Second, The Executive Order is very carefully written to be anything but a Muslim ban!
As I could only dream of writing as cogently, clearly and persuasively as Heather MacDonald, I will simply adopt her brief refutation of this Democrat, media, academia, far left (but I repeat myself!) talking point:
“This executive order is far from a “Muslim ban,” pace the press. Millions of Muslims remain as eligible for entry after the executive order as they were before it. The order singles out entries from seven countries based on evidence of the heightened Islamic terror threat there. If doing so is impermissible because those seven countries have Muslim-majority populations, then national security has been completely sublimated to political correctness. It is not the U.S.’s fault that the individuals creating the most worldwide havoc with bombings and beheadings of civilians are Muslims motivated by radical Islamic ideology. The U.S. is forced to take its enemies as and where it finds them.”
“Have Islamic terrorists come from other countries? Yes, but the seven countries selected by the decree are now the site of the most contagious terrorist ideology and chaos, according to the Obama administration and now the Trump administration as well. The critics cannot simultaneously argue that the pause is too sweeping—taking in a handful of Muslim-majority countries—and that it is not sweeping enough—not taking in more Muslim-majority countries.”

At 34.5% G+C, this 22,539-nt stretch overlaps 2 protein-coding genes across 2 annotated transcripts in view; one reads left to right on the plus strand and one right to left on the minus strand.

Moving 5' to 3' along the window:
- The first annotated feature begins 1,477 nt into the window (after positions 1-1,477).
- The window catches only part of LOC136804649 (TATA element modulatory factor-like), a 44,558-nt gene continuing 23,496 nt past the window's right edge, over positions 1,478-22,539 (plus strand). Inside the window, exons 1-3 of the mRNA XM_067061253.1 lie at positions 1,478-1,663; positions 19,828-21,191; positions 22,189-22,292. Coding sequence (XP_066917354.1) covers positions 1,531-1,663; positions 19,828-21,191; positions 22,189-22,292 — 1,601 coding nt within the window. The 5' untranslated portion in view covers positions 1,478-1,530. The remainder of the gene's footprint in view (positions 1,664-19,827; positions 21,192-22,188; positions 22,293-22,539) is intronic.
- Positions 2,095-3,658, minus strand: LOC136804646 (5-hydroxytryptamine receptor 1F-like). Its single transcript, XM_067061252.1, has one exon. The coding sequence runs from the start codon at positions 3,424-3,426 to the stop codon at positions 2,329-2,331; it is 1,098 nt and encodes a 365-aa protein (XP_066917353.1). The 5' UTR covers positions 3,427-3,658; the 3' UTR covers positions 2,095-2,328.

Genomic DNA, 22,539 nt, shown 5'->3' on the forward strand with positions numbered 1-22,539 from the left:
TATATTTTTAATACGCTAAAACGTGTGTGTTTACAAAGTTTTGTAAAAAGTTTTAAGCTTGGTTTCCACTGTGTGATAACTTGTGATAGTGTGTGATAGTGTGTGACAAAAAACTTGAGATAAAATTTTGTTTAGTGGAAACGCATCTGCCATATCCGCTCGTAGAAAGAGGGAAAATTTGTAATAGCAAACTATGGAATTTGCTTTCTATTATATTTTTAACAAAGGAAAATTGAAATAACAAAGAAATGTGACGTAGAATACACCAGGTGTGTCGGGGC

This has been the consistent view of several analysts from many publications who have also taken the “old-fashioned” approach and have actually read the document before uttering sheer and total banalities about it. What a unique concept! We can only hope more and more “journalists” will return to that time-honored practice, which is admittedly not for the faint of heart or for those members of the chattering class who are simply too lazy to take the few minutes it would take anyone to read this document.
One of the clearest statements I found, and also one of the most entertaining, was this one from an apparently small paper in the Washington, D.C. area, entitled, appropriately enough, “Obsession”: